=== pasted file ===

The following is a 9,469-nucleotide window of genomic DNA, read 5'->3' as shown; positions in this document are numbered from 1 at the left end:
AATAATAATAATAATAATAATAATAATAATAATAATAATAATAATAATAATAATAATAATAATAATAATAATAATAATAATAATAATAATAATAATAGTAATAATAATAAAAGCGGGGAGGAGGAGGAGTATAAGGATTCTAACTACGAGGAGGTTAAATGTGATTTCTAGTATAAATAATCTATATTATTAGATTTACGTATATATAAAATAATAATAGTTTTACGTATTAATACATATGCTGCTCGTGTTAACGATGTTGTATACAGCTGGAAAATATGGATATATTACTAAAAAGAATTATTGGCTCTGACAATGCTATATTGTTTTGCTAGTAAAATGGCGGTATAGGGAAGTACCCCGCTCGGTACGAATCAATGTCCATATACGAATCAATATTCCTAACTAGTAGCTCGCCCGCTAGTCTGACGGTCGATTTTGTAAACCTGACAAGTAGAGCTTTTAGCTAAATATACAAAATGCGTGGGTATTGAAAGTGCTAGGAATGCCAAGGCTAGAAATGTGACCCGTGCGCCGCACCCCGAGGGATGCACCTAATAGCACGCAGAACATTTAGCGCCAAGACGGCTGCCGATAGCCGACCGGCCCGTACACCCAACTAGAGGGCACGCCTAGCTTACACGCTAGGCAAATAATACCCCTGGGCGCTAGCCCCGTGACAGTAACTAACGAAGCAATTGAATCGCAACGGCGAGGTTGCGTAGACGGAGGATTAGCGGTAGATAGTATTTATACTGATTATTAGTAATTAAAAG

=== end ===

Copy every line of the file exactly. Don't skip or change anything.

The following is a 9,469-nucleotide window of genomic DNA, read 5'->3' as shown; positions in this document are numbered from 1 at the left end:
AATAATAATAATAATAATAATAATAATAATAATAATAATAATAATAATAATAATAATAATAATAATAATAATAATAATAATAATAATAATAATAATAGTAATAATAATAAAAGCGGGGAGGAGGAGGAGTATAAGGATTCTAACTACGAGGAGGTTAAATGTGATTTCTAGTATAAATAATCTATATTATTAGATTTACGTATATATAAAATAATAATAGTTTTACGTATTAATACATATGCTGCTCGTGTTAACGATGTTGTATACAGCTGGAAAATATGGATATATTACTAAAAAGAATTATTGGCTCTGACAATGCTATATTGTTTTGCTAGTAAAATGGCGGTATAGGGAAGTACCCCGCTCGGTACGAATCAATGTCCATATACGAATCAATATTCCTAACTAGTAGCTCGCCCGCTAGTCTGACGGTCGATTTTGTAAACCTGACAAGTAGAGCTTTTAGCTAAATATACAAAATGCGTGGGTATTGAAAGTGCTAGGAATGCCAAGGCTAGAAATGTGACCCGTGCGCCGCACCCCGAGGGATGCACCTAATAGCACGCAGAACATTTAGCGCCAAGACGGCTGCCGATAGCCGACCGGCCCGTACACCCAACTAGAGGGCACGCCTAGCTTACACGCTAGGCAAATAATACCCCTGGGCGCTAGCCCCGTGACAGTAACTAACGAAGCAATTGAATCGCAACGGCGAGGTTGCGTAGACGGAGGATTAGCGGTAGATAGTATTTATACTGATTATTAGTAATTAAAAG